Wednesday, March 31, 2010

The water cycle, and the money cycle

I live in a rural area and so I have a private water system (an artesian well) and a private septic system (a leachfield). Even so, I try to conserve water like a dutiful liberal; I don't run the faucet longer than I have to, I don't use a longer cycle on the dishwasher than necessary (though that's more conserving energy than water), and so on.

Sometimes I wonder about how much of a difference that makes. It's easy to see how if you're on a city's water system, and it only has so much water coming in, that everyone has to make sure their share is small enough that it doesn't get behind. But you need to go to a bigger picture to think about how individuals conserving water in rural areas are doing any good. After all, isn't all the water I run through my faucet going to end up in my leachfield and thus back in the same soil it came out of to begin with?

Sure, there's no border between my land and my neighbor's land that the water respects, so some of the water coming into my artesian well comes from my neighbor's land, and some of my leachfield seepage is going to neighbors too. One might speculate about whether these are usually in equilibrium, but even if they're not, does my water usage shift the equilibrium? If I use too much water, will more water leave my land than come in? And how do the choices I and my neighbors make affect the water supply for the entire area around me?

I know very little about the water cycle beyond the very simplistic view we all learned in school (which really doesn't say anything about how human usage patterns affect it, since it's all focused on rain and evaporation). I know enough to know I don't know anything, and to know that if I wanted to spend the time I could learn. But really all I need to know is that, while my water usage might not be as immediately linked to conservation as in the case of someone drawing from a reservoir, it does matter.

Sometimes the subject of macroeconomics strikes me the same way. When the government spends a lot of money, doesn't that money go back into the economy in much the same way as when individuals spend money, and thus stimulate it? When we talk about giving $4M to Haiti for reconstruction, it's not like we have a reservoir of money and when it runs out it's gone. Turning the faucet and letting $4M of money drain down the sink is part of the process that causes the money to get back into the money cycle and eventually replenish the well from which it came; but it's not very direct, and no one can be entirely sure how to tell how much of it will end up in the reservoir, whether it'll get bigger or smaller by time it gets back, and how that changes depending on where you send it after it comes out.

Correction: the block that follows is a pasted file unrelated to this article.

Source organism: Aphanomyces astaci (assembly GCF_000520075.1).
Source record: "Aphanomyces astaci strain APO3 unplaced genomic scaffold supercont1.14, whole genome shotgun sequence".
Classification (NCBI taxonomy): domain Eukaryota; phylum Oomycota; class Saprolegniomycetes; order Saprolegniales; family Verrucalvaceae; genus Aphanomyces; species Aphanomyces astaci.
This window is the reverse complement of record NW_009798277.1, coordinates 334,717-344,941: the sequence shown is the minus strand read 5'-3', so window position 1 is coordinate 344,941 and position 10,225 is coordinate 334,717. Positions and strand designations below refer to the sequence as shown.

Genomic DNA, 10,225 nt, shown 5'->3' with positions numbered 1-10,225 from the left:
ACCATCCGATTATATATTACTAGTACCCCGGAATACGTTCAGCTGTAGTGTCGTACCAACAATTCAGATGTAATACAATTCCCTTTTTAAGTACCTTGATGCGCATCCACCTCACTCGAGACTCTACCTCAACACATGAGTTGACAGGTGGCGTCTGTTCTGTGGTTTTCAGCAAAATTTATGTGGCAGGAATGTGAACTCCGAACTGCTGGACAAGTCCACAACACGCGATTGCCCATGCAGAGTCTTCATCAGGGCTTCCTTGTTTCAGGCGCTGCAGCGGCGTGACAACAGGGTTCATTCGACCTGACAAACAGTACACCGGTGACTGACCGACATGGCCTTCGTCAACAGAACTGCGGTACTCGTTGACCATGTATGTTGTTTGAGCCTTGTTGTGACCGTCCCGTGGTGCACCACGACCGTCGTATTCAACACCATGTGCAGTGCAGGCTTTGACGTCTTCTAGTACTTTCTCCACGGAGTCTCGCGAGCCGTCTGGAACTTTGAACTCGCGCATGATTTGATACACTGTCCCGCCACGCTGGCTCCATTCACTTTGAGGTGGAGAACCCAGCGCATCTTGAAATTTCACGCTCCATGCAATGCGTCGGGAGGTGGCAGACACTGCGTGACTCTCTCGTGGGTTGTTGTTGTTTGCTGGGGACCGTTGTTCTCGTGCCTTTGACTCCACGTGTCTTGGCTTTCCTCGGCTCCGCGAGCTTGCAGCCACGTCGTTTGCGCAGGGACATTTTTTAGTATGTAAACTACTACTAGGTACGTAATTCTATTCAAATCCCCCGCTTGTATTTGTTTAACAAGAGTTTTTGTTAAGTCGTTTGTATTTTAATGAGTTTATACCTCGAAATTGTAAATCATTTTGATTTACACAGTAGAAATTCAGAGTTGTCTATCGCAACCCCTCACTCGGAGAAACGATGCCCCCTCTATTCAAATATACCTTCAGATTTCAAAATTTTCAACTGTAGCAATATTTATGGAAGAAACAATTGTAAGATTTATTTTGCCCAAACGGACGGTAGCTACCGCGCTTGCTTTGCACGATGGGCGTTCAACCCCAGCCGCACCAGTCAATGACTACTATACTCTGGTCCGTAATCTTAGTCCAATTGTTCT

Of course, and perhaps ironically, we understand the water cycle -- a natural process that predates us by aeons -- better than we understand the money cycle -- an artificial process we ourselves created, albeit emergently. Economists argue endlessly about the relative merits of supply-side and demand-side economics (despite some compelling albeit inconclusive evidence) and the virtues of government spending, but no one can create a miniature yet realistic model of an economy and do experiments on it, so the evidence is always jumbled up with other variables.

And as with the water cycle, rather than get overwhelmed with trying to understand it all when there's so many other topics and so little time, I just do the little bit I know I should do, and take comfort in the fact that there's not much more difference I could make if I knew more, anyway.

No comments: